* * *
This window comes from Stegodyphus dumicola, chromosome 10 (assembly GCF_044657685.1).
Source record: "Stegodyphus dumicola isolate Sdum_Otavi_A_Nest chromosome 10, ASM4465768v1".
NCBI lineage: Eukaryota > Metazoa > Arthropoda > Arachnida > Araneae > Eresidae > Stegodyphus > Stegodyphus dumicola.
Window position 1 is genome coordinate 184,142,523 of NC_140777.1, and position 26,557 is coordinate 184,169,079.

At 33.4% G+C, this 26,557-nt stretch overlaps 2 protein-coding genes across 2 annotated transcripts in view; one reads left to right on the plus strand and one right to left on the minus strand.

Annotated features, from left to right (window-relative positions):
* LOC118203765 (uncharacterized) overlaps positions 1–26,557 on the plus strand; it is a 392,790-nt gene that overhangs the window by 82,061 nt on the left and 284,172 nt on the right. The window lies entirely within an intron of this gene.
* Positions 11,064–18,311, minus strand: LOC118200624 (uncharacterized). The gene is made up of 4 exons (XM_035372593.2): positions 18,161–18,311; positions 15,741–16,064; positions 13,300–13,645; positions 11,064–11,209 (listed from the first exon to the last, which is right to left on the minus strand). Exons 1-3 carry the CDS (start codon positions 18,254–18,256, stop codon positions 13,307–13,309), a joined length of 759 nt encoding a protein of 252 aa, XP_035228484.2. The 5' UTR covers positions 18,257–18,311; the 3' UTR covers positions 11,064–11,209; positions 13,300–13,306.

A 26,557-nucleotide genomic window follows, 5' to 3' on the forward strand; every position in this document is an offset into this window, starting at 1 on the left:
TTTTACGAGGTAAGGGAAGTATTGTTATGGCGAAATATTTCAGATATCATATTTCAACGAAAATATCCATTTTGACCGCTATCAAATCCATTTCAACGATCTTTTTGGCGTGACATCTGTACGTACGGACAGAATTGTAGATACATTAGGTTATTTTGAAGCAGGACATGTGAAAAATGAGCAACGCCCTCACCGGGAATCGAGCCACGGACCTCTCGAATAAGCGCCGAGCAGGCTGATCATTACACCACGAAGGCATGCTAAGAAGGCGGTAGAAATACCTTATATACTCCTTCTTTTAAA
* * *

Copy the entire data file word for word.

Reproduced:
This window comes from Stegodyphus dumicola, chromosome 10 (assembly GCF_044657685.1).
Source record: "Stegodyphus dumicola isolate Sdum_Otavi_A_Nest chromosome 10, ASM4465768v1".
NCBI lineage: Eukaryota > Metazoa > Arthropoda > Arachnida > Araneae > Eresidae > Stegodyphus > Stegodyphus dumicola.
Window position 1 is genome coordinate 184,142,523 of NC_140777.1, and position 26,557 is coordinate 184,169,079.

At 33.4% G+C, this 26,557-nt stretch overlaps 2 protein-coding genes across 2 annotated transcripts in view; one reads left to right on the plus strand and one right to left on the minus strand.

Annotated features, from left to right (window-relative positions):
* LOC118203765 (uncharacterized) overlaps positions 1–26,557 on the plus strand; it is a 392,790-nt gene that overhangs the window by 82,061 nt on the left and 284,172 nt on the right. The window lies entirely within an intron of this gene.
* Positions 11,064–18,311, minus strand: LOC118200624 (uncharacterized). The gene is made up of 4 exons (XM_035372593.2): positions 18,161–18,311; positions 15,741–16,064; positions 13,300–13,645; positions 11,064–11,209 (listed from the first exon to the last, which is right to left on the minus strand). Exons 1-3 carry the CDS (start codon positions 18,254–18,256, stop codon positions 13,307–13,309), a joined length of 759 nt encoding a protein of 252 aa, XP_035228484.2. The 5' UTR covers positions 18,257–18,311; the 3' UTR covers positions 11,064–11,209; positions 13,300–13,306.

A 26,557-nucleotide genomic window follows, 5' to 3' on the forward strand; every position in this document is an offset into this window, starting at 1 on the left:
TTTTACGAGGTAAGGGAAGTATTGTTATGGCGAAATATTTCAGATATCATATTTCAACGAAAATATCCATTTTGACCGCTATCAAATCCATTTCAACGATCTTTTTGGCGTGACATCTGTACGTACGGACAGAATTGTAGATACATTAGGTTATTTTGAAGCAGGACATGTGAAAAATGAGCAACGCCCTCACCGGGAATCGAGCCACGGACCTCTCGAATAAGCGCCGAGCAGGCTGATCATTACACCACGAAGGCATGCTAAGAAGGCGGTAGAAATACCTTATATACTCCTTCTTTTAAA